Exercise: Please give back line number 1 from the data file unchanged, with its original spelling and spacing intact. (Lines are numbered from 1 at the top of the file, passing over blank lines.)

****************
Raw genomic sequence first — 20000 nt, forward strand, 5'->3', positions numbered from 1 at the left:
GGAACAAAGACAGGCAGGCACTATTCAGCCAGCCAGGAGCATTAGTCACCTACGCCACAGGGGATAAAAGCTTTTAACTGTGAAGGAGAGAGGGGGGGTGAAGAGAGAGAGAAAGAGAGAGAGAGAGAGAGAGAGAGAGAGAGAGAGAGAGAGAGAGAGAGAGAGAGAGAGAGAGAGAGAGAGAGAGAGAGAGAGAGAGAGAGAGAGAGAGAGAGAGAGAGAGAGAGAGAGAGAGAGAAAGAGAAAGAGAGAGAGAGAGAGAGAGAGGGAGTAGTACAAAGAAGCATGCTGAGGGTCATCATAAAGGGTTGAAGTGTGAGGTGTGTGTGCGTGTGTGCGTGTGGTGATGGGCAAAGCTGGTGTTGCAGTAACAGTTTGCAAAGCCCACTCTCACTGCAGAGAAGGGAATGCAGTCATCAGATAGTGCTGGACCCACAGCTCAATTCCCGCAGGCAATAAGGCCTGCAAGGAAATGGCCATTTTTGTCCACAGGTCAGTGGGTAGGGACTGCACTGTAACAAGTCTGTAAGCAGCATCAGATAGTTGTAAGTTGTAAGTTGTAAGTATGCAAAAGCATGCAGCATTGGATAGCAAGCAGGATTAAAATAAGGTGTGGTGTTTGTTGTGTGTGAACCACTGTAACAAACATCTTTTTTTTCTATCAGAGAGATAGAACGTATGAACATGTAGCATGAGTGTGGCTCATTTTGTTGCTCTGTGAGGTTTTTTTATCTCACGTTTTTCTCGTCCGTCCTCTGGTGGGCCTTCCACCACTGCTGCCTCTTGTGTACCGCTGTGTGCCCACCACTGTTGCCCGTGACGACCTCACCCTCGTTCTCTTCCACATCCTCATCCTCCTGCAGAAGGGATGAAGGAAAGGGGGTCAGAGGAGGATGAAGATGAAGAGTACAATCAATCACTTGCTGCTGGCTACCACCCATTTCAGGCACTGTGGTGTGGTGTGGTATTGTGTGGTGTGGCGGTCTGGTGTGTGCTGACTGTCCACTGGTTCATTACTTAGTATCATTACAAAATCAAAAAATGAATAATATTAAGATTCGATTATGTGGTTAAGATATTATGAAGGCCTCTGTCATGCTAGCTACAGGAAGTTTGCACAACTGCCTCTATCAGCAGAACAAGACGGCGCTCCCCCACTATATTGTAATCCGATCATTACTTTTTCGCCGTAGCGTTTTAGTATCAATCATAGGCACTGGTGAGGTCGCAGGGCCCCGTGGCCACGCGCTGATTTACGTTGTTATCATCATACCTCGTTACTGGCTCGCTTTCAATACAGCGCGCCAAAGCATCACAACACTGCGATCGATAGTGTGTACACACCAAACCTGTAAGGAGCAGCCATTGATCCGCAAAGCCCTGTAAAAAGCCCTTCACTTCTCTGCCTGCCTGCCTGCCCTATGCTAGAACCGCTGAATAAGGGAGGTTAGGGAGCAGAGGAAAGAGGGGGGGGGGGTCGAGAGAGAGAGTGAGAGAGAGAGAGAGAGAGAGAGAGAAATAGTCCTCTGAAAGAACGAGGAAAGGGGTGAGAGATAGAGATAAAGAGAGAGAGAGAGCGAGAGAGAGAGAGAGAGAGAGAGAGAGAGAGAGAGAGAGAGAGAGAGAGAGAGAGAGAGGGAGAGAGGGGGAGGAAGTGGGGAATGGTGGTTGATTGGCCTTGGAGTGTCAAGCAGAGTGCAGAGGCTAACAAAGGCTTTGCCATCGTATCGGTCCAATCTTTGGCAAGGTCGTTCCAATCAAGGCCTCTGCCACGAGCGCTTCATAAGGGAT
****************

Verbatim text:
Raw genomic sequence first — 20000 nt, forward strand, 5'->3', positions numbered from 1 at the left: